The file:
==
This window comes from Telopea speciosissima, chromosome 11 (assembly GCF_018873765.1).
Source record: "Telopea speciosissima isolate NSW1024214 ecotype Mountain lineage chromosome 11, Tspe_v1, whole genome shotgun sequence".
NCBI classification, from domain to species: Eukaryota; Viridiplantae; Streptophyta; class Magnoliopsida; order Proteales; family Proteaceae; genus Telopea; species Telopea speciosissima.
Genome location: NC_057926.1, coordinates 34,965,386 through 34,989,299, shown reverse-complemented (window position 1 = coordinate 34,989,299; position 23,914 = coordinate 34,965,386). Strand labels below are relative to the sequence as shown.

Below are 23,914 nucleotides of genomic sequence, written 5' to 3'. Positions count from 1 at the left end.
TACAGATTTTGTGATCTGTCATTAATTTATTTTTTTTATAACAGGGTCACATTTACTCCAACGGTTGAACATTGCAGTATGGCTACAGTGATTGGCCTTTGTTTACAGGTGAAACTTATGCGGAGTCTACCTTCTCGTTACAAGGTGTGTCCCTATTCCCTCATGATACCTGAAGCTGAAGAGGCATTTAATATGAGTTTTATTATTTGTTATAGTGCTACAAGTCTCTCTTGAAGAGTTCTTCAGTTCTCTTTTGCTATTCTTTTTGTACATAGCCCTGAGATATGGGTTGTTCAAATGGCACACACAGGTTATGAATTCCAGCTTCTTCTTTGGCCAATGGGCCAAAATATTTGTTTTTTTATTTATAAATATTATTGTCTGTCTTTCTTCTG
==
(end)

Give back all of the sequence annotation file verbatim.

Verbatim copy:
This window comes from Telopea speciosissima, chromosome 11 (assembly GCF_018873765.1).
Source record: "Telopea speciosissima isolate NSW1024214 ecotype Mountain lineage chromosome 11, Tspe_v1, whole genome shotgun sequence".
NCBI classification, from domain to species: Eukaryota; Viridiplantae; Streptophyta; class Magnoliopsida; order Proteales; family Proteaceae; genus Telopea; species Telopea speciosissima.
Genome location: NC_057926.1, coordinates 34,965,386 through 34,989,299, shown reverse-complemented (window position 1 = coordinate 34,989,299; position 23,914 = coordinate 34,965,386). Strand labels below are relative to the sequence as shown.

Below are 23,914 nucleotides of genomic sequence, written 5' to 3'. Positions count from 1 at the left end.
TACAGATTTTGTGATCTGTCATTAATTTATTTTTTTTATAACAGGGTCACATTTACTCCAACGGTTGAACATTGCAGTATGGCTACAGTGATTGGCCTTTGTTTACAGGTGAAACTTATGCGGAGTCTACCTTCTCGTTACAAGGTGTGTCCCTATTCCCTCATGATACCTGAAGCTGAAGAGGCATTTAATATGAGTTTTATTATTTGTTATAGTGCTACAAGTCTCTCTTGAAGAGTTCTTCAGTTCTCTTTTGCTATTCTTTTTGTACATAGCCCTGAGATATGGGTTGTTCAAATGGCACACACAGGTTATGAATTCCAGCTTCTTCTTTGGCCAATGGGCCAAAATATTTGTTTTTTTATTTATAAATATTATTGTCTGTCTTTCTTCTG